but where is your special helmet?
Our air is green soup, toxic to humans.”

I’m being carried along a street.
The lights go past, one , two, three.
It feels like I’m in a boat; up, down.
I’m on the sea with fierce pirates.

I’m lying in a heap of soft clothes.
I’m in a cave on an island,
with a storm howling outside.
I’ve been here years and years, living on nuts.

I’m on a magic carpet, high enough
to look down on all the houses,
above me only the moon and stars,
and I’m on my way home, or maybe, to Mars.

by Alan Payne

Once upon a time, there was an alligator
with eyes like two full-stops.

. .

Once upon a time, there was an alligator
with claws like commas, five on its two front feet,
and four on its two back feet –
making eighteen altogether.

,,,,, ,,,,,
,,,, ,,,,

Once upon a time, there was an alligator
with a tail like a question-mark.


Once upon a time, there was an alligator
with teeth like exclamation-marks –
lots and lots of them –
between seventy-four and eighty altogether.


One day, this alligator lay on the ground,
looking very elegant –
like a sentence on a page.

See you later, alligator.

But then, my dear old grandmother came along,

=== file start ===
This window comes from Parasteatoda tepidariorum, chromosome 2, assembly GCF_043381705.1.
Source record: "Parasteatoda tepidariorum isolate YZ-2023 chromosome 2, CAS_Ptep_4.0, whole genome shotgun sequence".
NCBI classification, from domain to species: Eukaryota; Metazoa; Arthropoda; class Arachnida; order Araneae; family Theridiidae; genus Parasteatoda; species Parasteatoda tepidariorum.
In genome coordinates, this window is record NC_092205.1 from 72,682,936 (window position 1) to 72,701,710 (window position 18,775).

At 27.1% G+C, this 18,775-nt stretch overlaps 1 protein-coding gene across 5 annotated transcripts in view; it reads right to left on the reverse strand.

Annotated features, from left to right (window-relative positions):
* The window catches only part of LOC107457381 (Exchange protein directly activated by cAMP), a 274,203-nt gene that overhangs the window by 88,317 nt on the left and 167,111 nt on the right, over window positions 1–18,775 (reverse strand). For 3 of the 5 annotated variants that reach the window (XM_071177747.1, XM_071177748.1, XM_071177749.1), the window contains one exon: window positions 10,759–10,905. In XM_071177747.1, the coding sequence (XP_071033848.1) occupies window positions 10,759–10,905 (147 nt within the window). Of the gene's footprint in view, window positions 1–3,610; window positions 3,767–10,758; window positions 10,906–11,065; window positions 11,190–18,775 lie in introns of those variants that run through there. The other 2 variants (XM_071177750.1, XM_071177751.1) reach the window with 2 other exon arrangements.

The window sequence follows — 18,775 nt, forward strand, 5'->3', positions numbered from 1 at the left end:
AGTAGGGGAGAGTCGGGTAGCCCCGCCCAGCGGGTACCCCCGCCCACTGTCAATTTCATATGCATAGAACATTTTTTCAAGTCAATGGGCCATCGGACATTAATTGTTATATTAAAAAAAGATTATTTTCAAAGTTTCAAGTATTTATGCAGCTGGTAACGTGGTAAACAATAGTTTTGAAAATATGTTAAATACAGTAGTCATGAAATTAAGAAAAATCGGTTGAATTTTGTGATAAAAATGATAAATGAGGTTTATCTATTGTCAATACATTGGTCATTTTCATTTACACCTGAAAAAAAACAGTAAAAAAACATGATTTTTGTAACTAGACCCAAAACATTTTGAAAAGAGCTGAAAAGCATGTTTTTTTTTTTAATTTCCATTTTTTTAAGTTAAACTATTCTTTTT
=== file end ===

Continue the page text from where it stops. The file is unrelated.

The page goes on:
dressed in black, looking very composed,
and sat on the alligator’s back!
Oh no! Look out!


Billy and the Snail by Alan Payne (Sheffield)

There’s a snail on the door!
Come and see it!

I’m busy, said his dad.
Not just now, said his mum.
I’m doing my homework, said his brother.
Another time, said his sister.

There’s a snail on the door!
Come and see it!

All right, said his dad.
Very well, said his mum.
If I must, said his brother.
Just this once, said his sister.

But the snail on the door
wasn’t there any more.

Oh, said Billy.

B-i-l-l-y! said his dad.
I don’t know! said his mum.
Waste of time! said his brother.
Snails ! said his sister. 


Billy drew
a picture of a snail
and pinned it to the door.

There’s a snail on the door!
Come and see it!

No one replied.


He sent a text to his dad,
a text to his mum,
a text to his brother,
a text to his sister.

Hi, take your time,
no need to rush.
The snail on the
door is very
patient. It’s
waiting for you.
It’ll be there for at
least a week.

The Donkey with Two Left Feet
by Jayne Shipley

You see that donkey on Scarborough beach,
With the party hat and two left feet?
Which two, you ask. The front or back?
The side, I say! Don’t be so daft!

Aha, you say. But can he dance?
Only on Thursdays, given a chance.
Salsa or Rumba? Does he dance at The Grand?
Here’s the beach; he’s a donkey, he dances on sand!

Carole Bromley’s most recent collection, Blast Off, is for children and is available from Smith/Doorstop. She is the author of two pamphlets and three collections and has a new collection for adults, The Peregrine Falcons of York Minster, out next year from Valley Press. She recently won the Poetry Society’s 2019 Hamish Canham Award.